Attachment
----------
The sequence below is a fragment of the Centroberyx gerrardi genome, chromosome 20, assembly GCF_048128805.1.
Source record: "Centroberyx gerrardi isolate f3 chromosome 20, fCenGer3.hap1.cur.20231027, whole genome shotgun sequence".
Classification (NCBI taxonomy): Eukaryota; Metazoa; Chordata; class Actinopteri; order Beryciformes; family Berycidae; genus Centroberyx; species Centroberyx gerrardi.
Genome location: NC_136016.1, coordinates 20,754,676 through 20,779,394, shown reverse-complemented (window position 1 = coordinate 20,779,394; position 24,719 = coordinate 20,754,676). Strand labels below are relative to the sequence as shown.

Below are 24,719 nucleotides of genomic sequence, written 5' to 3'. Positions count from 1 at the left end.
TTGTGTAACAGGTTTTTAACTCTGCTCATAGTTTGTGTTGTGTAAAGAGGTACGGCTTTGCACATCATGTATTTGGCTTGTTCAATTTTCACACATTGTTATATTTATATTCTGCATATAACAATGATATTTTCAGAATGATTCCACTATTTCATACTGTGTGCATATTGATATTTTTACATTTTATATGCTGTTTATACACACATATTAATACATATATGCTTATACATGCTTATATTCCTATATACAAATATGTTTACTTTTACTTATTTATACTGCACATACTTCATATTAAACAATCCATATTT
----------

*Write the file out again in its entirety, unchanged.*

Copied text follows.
The sequence below is a fragment of the Centroberyx gerrardi genome, chromosome 20, assembly GCF_048128805.1.
Source record: "Centroberyx gerrardi isolate f3 chromosome 20, fCenGer3.hap1.cur.20231027, whole genome shotgun sequence".
Classification (NCBI taxonomy): Eukaryota; Metazoa; Chordata; class Actinopteri; order Beryciformes; family Berycidae; genus Centroberyx; species Centroberyx gerrardi.
Genome location: NC_136016.1, coordinates 20,754,676 through 20,779,394, shown reverse-complemented (window position 1 = coordinate 20,779,394; position 24,719 = coordinate 20,754,676). Strand labels below are relative to the sequence as shown.

Below are 24,719 nucleotides of genomic sequence, written 5' to 3'. Positions count from 1 at the left end.
TTGTGTAACAGGTTTTTAACTCTGCTCATAGTTTGTGTTGTGTAAAGAGGTACGGCTTTGCACATCATGTATTTGGCTTGTTCAATTTTCACACATTGTTATATTTATATTCTGCATATAACAATGATATTTTCAGAATGATTCCACTATTTCATACTGTGTGCATATTGATATTTTTACATTTTATATGCTGTTTATACACACATATTAATACATATATGCTTATACATGCTTATATTCCTATATACAAATATGTTTACTTTTACTTATTTATACTGCACATACTTCATATTAAACAATCCATATTT